My partner and I love to read. Since moving in together, we’ve been unpacking and arranging all our books. We recommend books to each other and laugh over the number of duplicates lining our shelves.
One author I’ve not yet read is Terry Pratchett. My partner HIGHLY recommends his books (as do many, many others). I’ll get around to reading them one day — especially because one of his books, Arms at Play, has a particularly relevant quote. (I was first introduced to this quote on Reddit, where you see it pop up with alarming frequency.)
“The reason that the rich were so rich, Vimes reasoned, was because they managed to spend less money.
Take boots, for example. He earned thirty-eight dollars a month plus allowances. A really good pair of leather boots cost fifty dollars. But an affordable pair of boots, which were sort of OK for a season or two and then leaked like hell when the cardboard gave out, cost about ten dollars. Those were the kind of boots Vimes always bought, and wore until the soles were so thin that he could tell where he was in Ankh-Morpork on a foggy night by the feel of the cobbles.
But the thing was that good boots lasted for years and years. A man who could afford fifty dollars had a pair of boots that’d still be keeping his feet dry in ten years’ time, while the poor man who could only afford cheap boots would have spent a hundred dollars on boots in the same time and would still have wet feet.
This was the Captain Samuel Vimes ‘Boots’ theory of socioeconomic unfairness.”
Y’all — it is expensive to be poor. And while I am far from poor now, I remember what it was like to have to pay more for crappy items. It’s cheaper to buy toilet paper in the big packs — but what if you can’t afford the big package? What if you have no room to store 30 rolls while you work through them? You go buy the smaller packs that cost less upfront, but are more expensive per unit. When I was a kid, we could only afford to get me a pair of off-brand sneakers from Payless which invariably fell apart faster, causing my Mom to fork over more money on another pair of shoes. Other kid’s parents could afford to get them well-constructed shoes that lasted until they grew out of them.
The current version of this dilemma I am facing is with small appliances. Blenders, specifically. In keeping with my roots and the Mustachian community, I try to buy as many things pre-owned as possible. New blenders are horrifically expensive. So, I buy used.
I scored a great deal on a blender last year at the “Midwest’s Largest Outdoor Garage Sale” in the parking lot of Six Flags in March, right before the world shut down from Covid. Great timing, right?! I bought a Wolfgang Puck Commercial blender for $40. What a steal! I enjoyed smoothies galore all year.
But then, I moved. And I didn’t use the blender a whole lot. When I went to use it for a smoothie the first time in the new house, it made a low growling noise and didn’t really blend much of anything. Kale chunks in smoothies are not optimal, btw. My diagnosis after searching on The Google was that the lubrication on the internal mechanisms was gone. But there’s no way to crack open the unit and add more, so it was effectively dead.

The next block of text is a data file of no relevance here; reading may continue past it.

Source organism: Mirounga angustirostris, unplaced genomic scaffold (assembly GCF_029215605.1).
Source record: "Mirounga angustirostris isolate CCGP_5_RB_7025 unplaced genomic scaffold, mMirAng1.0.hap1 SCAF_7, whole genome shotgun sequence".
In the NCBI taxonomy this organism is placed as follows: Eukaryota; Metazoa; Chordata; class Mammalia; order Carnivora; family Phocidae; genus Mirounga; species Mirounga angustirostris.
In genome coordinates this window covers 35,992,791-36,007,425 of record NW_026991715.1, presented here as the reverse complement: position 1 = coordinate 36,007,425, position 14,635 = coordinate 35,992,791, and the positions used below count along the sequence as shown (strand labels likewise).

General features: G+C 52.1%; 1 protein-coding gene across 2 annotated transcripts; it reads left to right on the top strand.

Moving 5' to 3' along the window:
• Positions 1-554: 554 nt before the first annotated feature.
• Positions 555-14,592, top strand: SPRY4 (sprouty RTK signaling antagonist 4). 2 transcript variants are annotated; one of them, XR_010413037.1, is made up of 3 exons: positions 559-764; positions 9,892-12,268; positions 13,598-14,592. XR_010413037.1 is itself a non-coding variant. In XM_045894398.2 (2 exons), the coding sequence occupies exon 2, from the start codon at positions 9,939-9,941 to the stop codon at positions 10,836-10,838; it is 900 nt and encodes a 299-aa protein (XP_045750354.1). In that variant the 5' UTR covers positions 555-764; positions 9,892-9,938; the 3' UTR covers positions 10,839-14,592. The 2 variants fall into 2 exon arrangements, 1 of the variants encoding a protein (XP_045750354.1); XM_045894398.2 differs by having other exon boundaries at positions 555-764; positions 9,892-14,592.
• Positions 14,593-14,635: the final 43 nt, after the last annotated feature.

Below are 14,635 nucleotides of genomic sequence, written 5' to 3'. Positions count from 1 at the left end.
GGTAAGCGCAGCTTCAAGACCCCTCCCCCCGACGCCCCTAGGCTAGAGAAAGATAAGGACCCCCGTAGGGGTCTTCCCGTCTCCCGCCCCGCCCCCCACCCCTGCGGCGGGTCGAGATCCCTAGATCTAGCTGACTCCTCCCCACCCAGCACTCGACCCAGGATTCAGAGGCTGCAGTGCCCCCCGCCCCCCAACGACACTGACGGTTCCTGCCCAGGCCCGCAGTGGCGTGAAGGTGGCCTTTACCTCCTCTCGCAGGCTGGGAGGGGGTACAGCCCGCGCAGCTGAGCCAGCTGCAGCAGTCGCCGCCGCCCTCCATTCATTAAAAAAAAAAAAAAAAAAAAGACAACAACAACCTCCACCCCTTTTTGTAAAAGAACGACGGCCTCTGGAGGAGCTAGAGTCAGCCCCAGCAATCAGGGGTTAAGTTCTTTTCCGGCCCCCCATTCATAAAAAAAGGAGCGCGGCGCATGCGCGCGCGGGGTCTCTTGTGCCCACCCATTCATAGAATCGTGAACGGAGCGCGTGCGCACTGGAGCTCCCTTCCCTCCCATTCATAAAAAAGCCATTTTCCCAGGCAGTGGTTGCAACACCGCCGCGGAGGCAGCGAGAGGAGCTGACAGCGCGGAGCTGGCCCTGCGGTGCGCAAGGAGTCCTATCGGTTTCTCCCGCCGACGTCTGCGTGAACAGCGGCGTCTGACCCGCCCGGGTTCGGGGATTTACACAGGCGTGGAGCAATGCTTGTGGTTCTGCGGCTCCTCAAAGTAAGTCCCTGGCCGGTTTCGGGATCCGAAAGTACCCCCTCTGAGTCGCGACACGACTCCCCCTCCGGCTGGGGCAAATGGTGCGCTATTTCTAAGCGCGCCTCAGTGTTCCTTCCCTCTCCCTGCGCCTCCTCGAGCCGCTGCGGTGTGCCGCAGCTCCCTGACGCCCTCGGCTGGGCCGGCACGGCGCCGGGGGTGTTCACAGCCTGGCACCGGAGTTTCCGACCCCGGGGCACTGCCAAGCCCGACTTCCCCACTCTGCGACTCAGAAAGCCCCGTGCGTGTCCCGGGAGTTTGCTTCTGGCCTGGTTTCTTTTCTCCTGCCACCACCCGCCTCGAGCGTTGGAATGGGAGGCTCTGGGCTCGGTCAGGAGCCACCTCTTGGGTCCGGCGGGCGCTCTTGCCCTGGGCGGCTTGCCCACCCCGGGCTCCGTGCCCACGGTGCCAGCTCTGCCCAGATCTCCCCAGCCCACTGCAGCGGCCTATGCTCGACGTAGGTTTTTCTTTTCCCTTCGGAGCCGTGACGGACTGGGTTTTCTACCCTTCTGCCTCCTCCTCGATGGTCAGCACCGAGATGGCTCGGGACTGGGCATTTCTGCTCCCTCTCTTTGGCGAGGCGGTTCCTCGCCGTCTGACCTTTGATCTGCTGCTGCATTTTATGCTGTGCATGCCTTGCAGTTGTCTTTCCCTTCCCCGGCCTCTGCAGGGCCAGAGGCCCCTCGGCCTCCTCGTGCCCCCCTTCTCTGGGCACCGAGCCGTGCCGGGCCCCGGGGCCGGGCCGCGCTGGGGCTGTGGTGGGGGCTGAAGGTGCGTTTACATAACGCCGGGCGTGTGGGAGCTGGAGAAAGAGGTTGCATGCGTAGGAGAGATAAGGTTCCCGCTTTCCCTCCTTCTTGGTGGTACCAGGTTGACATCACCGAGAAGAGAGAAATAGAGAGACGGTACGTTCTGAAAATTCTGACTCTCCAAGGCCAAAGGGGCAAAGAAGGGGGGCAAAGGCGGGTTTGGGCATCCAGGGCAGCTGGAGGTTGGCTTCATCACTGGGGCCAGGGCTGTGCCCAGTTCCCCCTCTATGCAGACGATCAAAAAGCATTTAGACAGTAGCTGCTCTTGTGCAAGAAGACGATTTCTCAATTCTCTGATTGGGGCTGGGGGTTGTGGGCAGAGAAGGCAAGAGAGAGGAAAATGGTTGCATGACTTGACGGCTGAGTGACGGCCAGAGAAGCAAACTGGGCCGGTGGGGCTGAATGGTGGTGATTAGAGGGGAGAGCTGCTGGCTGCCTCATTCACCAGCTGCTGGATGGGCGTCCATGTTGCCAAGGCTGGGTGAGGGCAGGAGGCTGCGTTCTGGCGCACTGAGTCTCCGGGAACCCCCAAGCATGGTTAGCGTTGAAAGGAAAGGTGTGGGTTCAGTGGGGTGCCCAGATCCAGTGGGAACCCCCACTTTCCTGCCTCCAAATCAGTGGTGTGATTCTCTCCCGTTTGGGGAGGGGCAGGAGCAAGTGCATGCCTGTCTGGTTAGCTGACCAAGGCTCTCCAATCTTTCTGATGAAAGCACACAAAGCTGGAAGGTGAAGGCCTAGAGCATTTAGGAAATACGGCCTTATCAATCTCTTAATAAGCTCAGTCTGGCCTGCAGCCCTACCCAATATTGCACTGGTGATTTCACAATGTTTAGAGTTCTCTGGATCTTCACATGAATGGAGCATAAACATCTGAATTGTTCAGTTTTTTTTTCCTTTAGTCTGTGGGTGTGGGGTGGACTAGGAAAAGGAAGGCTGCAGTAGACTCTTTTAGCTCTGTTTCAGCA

$40 for one year of blending.
I went online and searched the Marketplace on Facebook for a different smoothie. This time I found a KitchenAid blender (affiliate link) for $45. (It might’ve been stolen goods, but that’s another story for another time.) Now I have a cool purple blender to make my smoothies. Sorry, it’s “bosenberry”.
But how long is this one going to last? Am I going to be in need of another blender this time next year? At what point should I stop buying pre-loved blenders and fork over the money for a new, quality blender?
I’m like Vimes now. I’ve paid $85 for two blenders. Someone who pays $300 for a Vitamix will have a working blender for years to come, while I’ll be surrounded by a graveyard of broken small appliances. Is it actually less wasteful and cheaper to buy a high-quality blender upfront? Where is the line in blender buying?
(If you’re like me and have questions over when to buy quality items and when to cheap out, I highly recommend the Buy It For Life Subreddit. They have great responses for people like me with questions on optimal blender buying.)
Just for fun, here is my take on his theory:
“The reason that the rich were so rich, Gwen reasoned, was because they managed to spend less money.
Take blenders, for example. She had one hundred dollars leftover in her budget each month. A really good Vitamix blender cost three hundred dollars. But an affordable blender, which worked ok for a year or two before crapping out, cost about forty dollars. That was the kind of blender Gwen always bought, and used until her smoothies became increasingly full of chunks of kale.
But the thing was that a good Vitamix blender lasted for years and years. A person who could afford three hundred dollars had a blender that’d still be effortlessly churning out smoothies in ten years’ time, while the poor person who could only afford used blenders would have spent four hundred dollars on blenders in the same time and would still have smoothies with chunks of kale in them.
This was Gwen’s ‘Blender’ theory of socioeconomic unfairness.”
As always, thanks for reading! What is your “buy it for life” product recommendation! Sound off in the comments below!